The detection was performed in triplets, accommodating the control and the serum samples with c = 2.89 pM, 930 fM, and 70 fM on one sensor chip. After the surface was imaged with the confocal fluorescence microscope, the threshold Ft was set for each experiment according to the procedure described for the spiked buffer samples before. Respective histograms of all three experiments are shown in Figure S7a–c. In Figure 8, the acquired results are presented for the threshold of Ft = 1000 and error bars are determined from values obtained at different locations on the surface. These data show that the developed assay allowed the presence of IL-6 to be distinguished in all tested samples with a response significantly above N acquired from the control channel. For the pHOEGMA surface, the response N scales with analyte concentration c, while for the simpler biotin-SAM the acquired response led to less reproducible outcome not suitable for reliable analysis.

Figure 8

Figure 8. Comparison of calibration curves measured for IL-6 detection of human serum samples with IL-6 diluted 1:10 with PBST on the biointerface with cAb-biotin anchored by using SAM and pHOEGMA polymer brush.

Conclusions

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We report on the successful implementation of single protein molecule detection via an enzymatic amplification technique based on immuno-RCA in a sandwich format. For ultrasensitive detection requiring minimized background that masks the specific sensor signal, tailoring of the biointerface is reported by addressing the interaction between the assay constituents and the biointerface. At optimized conditions using a charge neutral pHOEGMA polymer brush biointerface and weak Coulombic repelling between the surface-attached capture antibody and detection antibody tagged with short ssDNA chains present in the solution, the visualization of individual target analyte molecules that were affinity captured on the surface was possible by fluorescence microscopy. This allowed for setting up a readout resembling digital assays when individual molecules are counted (compared with the traditional detection when the output signal is averaged over the ensemble of target molecular species). The presented biosensor was demonstrated to detect IL-6 analyte at a low fM concentration, and it can be adapted to other relevant biomarkers. Since it is based on a combination of affinity capture of the target species on a solid surface in conjunction with a microfluidic device for sample and reagent delivery, it offers a straightforward route for future multiplexed detection. Through the minimizing of false positive response, the reported implementation of immuno-RCA can be used in clinical settings for complex biological samples such as human serum. In comparison to other immuno-RCA assays (summarized in Table S1) the reported approach advanced by antifouling biointerface shows comparable LOD to the best reported works and it holds potential to simplify ultrasensitive analysis for multiplexed detection of proteins. In addition, it allows us to implement SMD without the need of compartmenting of the sample that is used in the already established digital ELISA method. (25)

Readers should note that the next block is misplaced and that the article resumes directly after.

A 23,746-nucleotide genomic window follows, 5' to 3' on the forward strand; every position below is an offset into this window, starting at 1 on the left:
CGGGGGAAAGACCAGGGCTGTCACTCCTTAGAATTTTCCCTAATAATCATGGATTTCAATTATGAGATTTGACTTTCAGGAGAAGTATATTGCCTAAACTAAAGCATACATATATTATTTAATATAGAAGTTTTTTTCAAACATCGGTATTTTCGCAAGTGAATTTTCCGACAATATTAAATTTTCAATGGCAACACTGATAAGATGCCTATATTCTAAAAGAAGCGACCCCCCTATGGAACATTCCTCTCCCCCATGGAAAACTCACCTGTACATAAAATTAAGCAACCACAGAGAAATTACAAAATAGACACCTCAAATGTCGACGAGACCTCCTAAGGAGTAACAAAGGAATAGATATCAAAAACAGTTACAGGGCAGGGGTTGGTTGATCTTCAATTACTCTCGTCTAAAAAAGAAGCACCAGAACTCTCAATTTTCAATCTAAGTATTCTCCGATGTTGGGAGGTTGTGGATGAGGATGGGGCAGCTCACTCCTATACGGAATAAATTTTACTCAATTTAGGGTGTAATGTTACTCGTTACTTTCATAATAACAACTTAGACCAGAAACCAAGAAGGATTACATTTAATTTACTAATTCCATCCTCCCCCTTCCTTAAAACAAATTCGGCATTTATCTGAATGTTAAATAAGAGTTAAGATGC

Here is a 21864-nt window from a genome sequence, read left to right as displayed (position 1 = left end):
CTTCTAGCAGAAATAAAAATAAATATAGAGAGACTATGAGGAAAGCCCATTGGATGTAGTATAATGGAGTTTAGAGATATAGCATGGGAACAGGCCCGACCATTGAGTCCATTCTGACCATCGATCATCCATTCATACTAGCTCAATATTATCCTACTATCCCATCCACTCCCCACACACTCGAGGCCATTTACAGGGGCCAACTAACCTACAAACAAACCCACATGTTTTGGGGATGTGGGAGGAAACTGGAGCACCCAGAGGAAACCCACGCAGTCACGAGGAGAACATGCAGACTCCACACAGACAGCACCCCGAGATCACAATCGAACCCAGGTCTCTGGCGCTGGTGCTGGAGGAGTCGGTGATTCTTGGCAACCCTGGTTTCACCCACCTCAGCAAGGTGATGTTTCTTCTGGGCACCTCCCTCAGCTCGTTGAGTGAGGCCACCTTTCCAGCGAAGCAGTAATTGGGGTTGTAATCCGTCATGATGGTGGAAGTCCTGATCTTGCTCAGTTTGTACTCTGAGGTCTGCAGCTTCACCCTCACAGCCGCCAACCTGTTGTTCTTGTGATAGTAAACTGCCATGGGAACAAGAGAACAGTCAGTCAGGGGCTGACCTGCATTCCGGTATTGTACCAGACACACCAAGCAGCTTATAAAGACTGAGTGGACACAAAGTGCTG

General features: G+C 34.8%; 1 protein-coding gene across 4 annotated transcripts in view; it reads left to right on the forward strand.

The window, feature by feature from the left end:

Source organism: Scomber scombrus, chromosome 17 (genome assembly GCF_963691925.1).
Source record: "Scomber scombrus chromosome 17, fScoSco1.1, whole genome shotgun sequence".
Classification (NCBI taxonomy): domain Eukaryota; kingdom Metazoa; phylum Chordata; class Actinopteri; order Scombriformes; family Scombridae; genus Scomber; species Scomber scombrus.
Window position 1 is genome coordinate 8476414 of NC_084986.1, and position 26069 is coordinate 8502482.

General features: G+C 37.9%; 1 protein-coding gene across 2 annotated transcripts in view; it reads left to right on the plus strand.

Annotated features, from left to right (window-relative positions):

Supporting Information

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The Supporting Information is available free of charge at https://pubs.acs.org/doi/10.1021/acsami.3c18304.

  • Schematics of chemical structures describing the preparation of streptavidin-modified pHOEGMA brushes and the conjugation of the detection antibody to the DNA primer sequence, agarose gel-electrophoresis result, additional data for SPR/SPFS measurements on polymer brushes, fluorescence microscopy data for time-dependence of RCA reaction timing, analysis of human serum samples and specificity testing, and overview of reported immuno-RCA assays (PDF)

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Most electronic Supporting Information files are available without a subscription to ACS Web Editions. Such files may be downloaded by article for research use (if there is a public use license linked to the relevant article, that license may permit other uses). Permission may be obtained from ACS for other uses through requests via the RightsLink permission system: http://pubs.acs.org/page/copyright/permissions.html.

Author Information

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  • Corresponding Author
    • Jakub Dostalek - Laboratory for Life Sciences and Technology (LiST), Danube Private University, Viktor-Kaplan-Straße 2, 2700 Wiener, Neustadt, AustriaFZU-Institute of Physics, Czech Academy of Sciences, Na Slovance 2, Prague 182 21, Czech RepublicOrcidhttps://orcid.org/0000-0002-0431-2170 Email: [email protected]
  • Authors
    • Katharina Schmidt - Laboratory for Life Sciences and Technology (LiST), Danube Private University, Viktor-Kaplan-Straße 2, 2700 Wiener, Neustadt, Austria
    • Tomas Riedel - Institute of Macromolecular Chemistry, Czech Academy of Sciences, Heyrovského nám. 2, Prague 162 00, Czech Republic
    • Andres de los Santos Pereira - Institute of Macromolecular Chemistry, Czech Academy of Sciences, Heyrovského nám. 2, Prague 162 00, Czech Republic